The diagnosis and management of infection following instrumented spinal fusion.
Collins I., Wilson-MacDonald J., Chami G., Burgoyne W., Vinayakam P., Berendt T., Fairbank J.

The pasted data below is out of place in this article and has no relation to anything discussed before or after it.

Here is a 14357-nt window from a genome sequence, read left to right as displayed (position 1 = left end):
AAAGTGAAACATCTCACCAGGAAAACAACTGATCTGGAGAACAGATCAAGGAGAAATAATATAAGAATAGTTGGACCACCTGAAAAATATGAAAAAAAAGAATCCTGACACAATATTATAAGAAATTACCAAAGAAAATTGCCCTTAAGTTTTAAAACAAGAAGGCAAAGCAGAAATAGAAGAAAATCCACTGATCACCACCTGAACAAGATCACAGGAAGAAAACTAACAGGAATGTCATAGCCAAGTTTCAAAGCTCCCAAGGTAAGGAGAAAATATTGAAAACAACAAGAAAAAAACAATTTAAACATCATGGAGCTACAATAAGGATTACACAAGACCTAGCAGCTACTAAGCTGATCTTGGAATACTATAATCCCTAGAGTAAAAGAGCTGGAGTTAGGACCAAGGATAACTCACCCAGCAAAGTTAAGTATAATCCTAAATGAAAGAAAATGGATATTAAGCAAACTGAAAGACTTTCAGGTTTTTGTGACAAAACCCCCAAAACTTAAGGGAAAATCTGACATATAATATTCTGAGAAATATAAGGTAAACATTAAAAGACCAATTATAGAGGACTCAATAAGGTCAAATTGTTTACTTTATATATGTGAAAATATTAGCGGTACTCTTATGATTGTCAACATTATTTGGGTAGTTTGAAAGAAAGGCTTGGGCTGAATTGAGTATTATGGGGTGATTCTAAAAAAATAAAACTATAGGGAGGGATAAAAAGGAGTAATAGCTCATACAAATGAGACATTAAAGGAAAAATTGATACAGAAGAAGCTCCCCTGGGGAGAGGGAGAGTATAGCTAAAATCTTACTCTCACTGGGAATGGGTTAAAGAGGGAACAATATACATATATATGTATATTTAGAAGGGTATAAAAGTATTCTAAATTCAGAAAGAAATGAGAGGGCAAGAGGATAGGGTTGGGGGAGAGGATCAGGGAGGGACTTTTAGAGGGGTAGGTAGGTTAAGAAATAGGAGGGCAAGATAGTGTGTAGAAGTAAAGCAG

A 10-year retrospective audit. (1) The incidence of infection; (2) causative organisms; (3) whether eradication of infection is achievable with spinal implant retention; (4) patient outcome. The reported incidence of infection following posterior spinal instrumentation is between 2.6 and 3.8%. Management of infection is controversial, with some advocating serial wound debridement while others report that infection cannot be eradicated with retention of implants. There are no published data demonstrating that propionibacteria are associated with early postoperative infection. The management of infected cases at our institution includes eventual removal of their implants. Our population was identified by studying the case notes of all patients who had undergone removal of spinal implants and cross-referencing this population with positive microbiology or histology reports. The incidence of infection was 3.7%. Propionibacteria were isolated in 45% of cases. The diagnosis of infection was unexpected in 25% of patients, following removal of implants for prominence of implants or back pain. Sixty per cent of patients with acute postoperative deep wound infection had continuing active infection on subsequent removal of implants, despite long-term antibiotics and wound debridement. Fourty-six per cent of patients had a stable, pain-free spine at the end of their treatment. This is the largest reported series of infections following posterior spinal instrumented fusions of which we are aware. Propionibacteria are a common cause of infection and successful eradication of infection cannot be reliably achieved with antibiotics and wound debridement alone.